Creating a Rock Mastering Chain

Creating a Rock Mastering Chain


  1. Subtractive EQ on Master
  2. Reducing Resonances on Side Image
  3. Mild Compression on Mid Image
  4. Amplifying Transients and Tone
  5. Simultaneous Compression and Expansion
  6. 3D Effect with Saturation
  7. Side Transient Bus
  8. Subtle Gullfoss EQ
  9. 2 Limiting Stages
  10. Mild Hard Clipping

Subtractive EQ on Master

For this master, and for rock tracks in general, I want to get it to a loud final sound, without over-emphasizing the distortion in the track.

To start, I’ll use a Mid-Side EQ to first attenuate low frequencies from the side image, causing the mid image’s kick and bass to stay focused. Then I’ll dip a little around 200Hz on the mid image to reduce masking to the vocal.

On the side image, I’ll boost this same range to increase the warmth of the guitars and instrumentation, before dipping roughly 2kHz on the side to carve out some room for the mid-image vocal.

Since this effect will be subtle, let’s listen to the full before and after – I’ll use peak normalization to make their loudness more comparable, but keep in mind I couldn’t match their LUFS without causing the original mix to clip.

Reducing Resonances on Side

Although this mix sounds great, there are some aggressive resonances on the side image due to the heavily distorted guitars – I want to remove some of these so I’ll use this Soothe 2 plugin, and set the processing to the side image, before isolating it to the right range.

Notice that I set the quality to higher settings to reduce phase cancellation and other unwanted artifacts.

Let’s take a listen and notice how the sides sound a little more balanced.

Mild Compression on the Mid

Next, I wanted to make the kick stick out and have more power – to do this I used this Weiss compressor and isolated the compression to the mid-image and the lowest frequency range.  With a low ratio and carefully set threshold, I only needed to attenuate by about .5dB.

Then I used the auto-make-up gain setting to amplify what was being attenuated.  Let’s take a listen and notice that although it’s subtle, the kick has more of an impact.

Amplifying Transients and Tone

Up next, I’m going to use this SplitEQ by Eventide and affect my tone and transients separately – for the transients, I amplified the lows and highs, as well as subtly amplified the full transient band at the output.  I dipped a little at 250Hz. and boosted the vocal range with the tone.

As a result, the lows and highs are punchier, while the vocal comes through better.

Let’s take a listen.

Simultaneous Compression and Expansion     

After the SplitEQ, I’ll introduce this Omnipressor by Eventide to cause both compression and expansion – I started with a mastering preset and adjusted as needed.  I set the amplification and attenuation ranges to 1.5dB. and set a slightly quicker release time of 80ms to work quickly but avoid distortion.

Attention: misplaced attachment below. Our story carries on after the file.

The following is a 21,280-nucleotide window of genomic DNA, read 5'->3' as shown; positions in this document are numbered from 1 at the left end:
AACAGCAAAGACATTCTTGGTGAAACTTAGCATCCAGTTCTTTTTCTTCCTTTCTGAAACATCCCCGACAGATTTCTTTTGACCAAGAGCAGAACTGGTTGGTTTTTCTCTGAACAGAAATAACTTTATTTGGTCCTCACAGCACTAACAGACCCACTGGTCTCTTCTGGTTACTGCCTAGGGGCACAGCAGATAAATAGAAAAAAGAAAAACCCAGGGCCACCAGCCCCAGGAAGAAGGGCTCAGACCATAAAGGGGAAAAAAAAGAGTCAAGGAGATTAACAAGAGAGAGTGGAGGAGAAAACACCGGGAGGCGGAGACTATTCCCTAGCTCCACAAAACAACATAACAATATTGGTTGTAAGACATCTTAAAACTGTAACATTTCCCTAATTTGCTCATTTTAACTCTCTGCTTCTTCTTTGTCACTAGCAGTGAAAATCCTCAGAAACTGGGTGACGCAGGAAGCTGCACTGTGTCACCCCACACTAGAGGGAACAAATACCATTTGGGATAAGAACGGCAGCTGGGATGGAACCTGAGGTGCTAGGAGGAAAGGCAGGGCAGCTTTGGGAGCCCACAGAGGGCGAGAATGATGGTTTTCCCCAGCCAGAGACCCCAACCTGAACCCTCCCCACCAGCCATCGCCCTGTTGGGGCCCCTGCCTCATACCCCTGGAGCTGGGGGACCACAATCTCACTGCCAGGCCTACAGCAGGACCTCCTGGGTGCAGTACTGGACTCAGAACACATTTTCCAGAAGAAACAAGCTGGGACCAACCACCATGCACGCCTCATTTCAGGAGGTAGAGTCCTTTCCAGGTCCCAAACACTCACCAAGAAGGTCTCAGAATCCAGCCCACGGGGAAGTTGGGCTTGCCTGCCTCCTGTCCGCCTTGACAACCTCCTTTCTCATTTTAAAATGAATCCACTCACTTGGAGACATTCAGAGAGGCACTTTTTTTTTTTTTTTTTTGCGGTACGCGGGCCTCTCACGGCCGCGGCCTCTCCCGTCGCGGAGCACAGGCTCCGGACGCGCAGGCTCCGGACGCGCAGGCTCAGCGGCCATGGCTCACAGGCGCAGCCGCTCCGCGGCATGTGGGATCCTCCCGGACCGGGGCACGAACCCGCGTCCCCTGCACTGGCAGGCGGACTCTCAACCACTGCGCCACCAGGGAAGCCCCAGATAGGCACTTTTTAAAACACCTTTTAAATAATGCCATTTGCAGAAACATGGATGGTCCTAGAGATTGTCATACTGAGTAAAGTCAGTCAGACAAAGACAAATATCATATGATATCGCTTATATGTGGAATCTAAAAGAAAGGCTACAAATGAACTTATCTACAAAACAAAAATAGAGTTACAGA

By compressing with the signal is over the threshold and expanding when it’s under, we control dynamics both from the peaks down and the noise floor up.

Let’s listen, and notice how the 2 processing types control dynamics but also create a more powerful-sounding mix.

3D Effect with Saturation

With very subtle saturation combined with frequency-specific mid-side panning and input/output panning, we can create a lot of depth in an otherwise flat mix.  The process to create this is complex, so I start with the 3D preset before adjusting to make the effect more suitable for mastering.

Notice that the drive amounts, mid-side panning, input and output levels, and panning are all triggered by envelope followers being triggered by the transients.  Let’s listen and notice how flat the mix sounds when the processor is disabled.

Side Transient Bus

With a bus, I’m going to create a parallel auxiliary track, and first use the plugin MSED to mute the mid image, in turn isolating the side image.  Then, I’ll insert this transient shaper to expand my side image’s transients, resulting in a more detailed and dynamic stereo image.

With the track’s channel fader, I can blend in how much of this effect I want, depending on how wide I want the master, and how punchy I want the side image.  Let’s take a listen to it.

Subtle Gullfoss EQ

Moving on to the master output, I like to use this Gullfoss EQ to subtly amplify and attenuate incoming frequencies for the sake of reducing masking and making the master louder and clearer as a result.  I isolate the processing to the low-mids to highs and brighten slightly.

Let’s listen, and notice that although the changes are small, this processor has a big impact on the clarity of the mix.

2 Limiting Stages

When limiting, I like to use 2 separate processors in series to keep one from working too hard.  First I used this Oxford limiter and used the enhance function set to about 30% to bring up quieter details – notice I only have less than 1dB of attenuation on the pre-process side.

Then I used this L2 limiter set to its dynamic algorithm to increase transient impact, but again, I needed very little attenuation from the peaks down.

Let’s listen to how these 2 limiters in series can make the mix a lot louder, without the need for aggressive peak reduction.

Mild Hard Clipping

Last up, I wanted to add a small amount of loudness but more importantly, hard clip the transients – this will add a small amount of white noise whenever the transients cross the threshold.  These added high frequencies will actually make the transients stick out, making it sound slightly brighter and more dynamic.

The final master was -8 LUFS, but feel free to master quieter if you want something more dynamic.

Let’s take one final listen to the full before and after.

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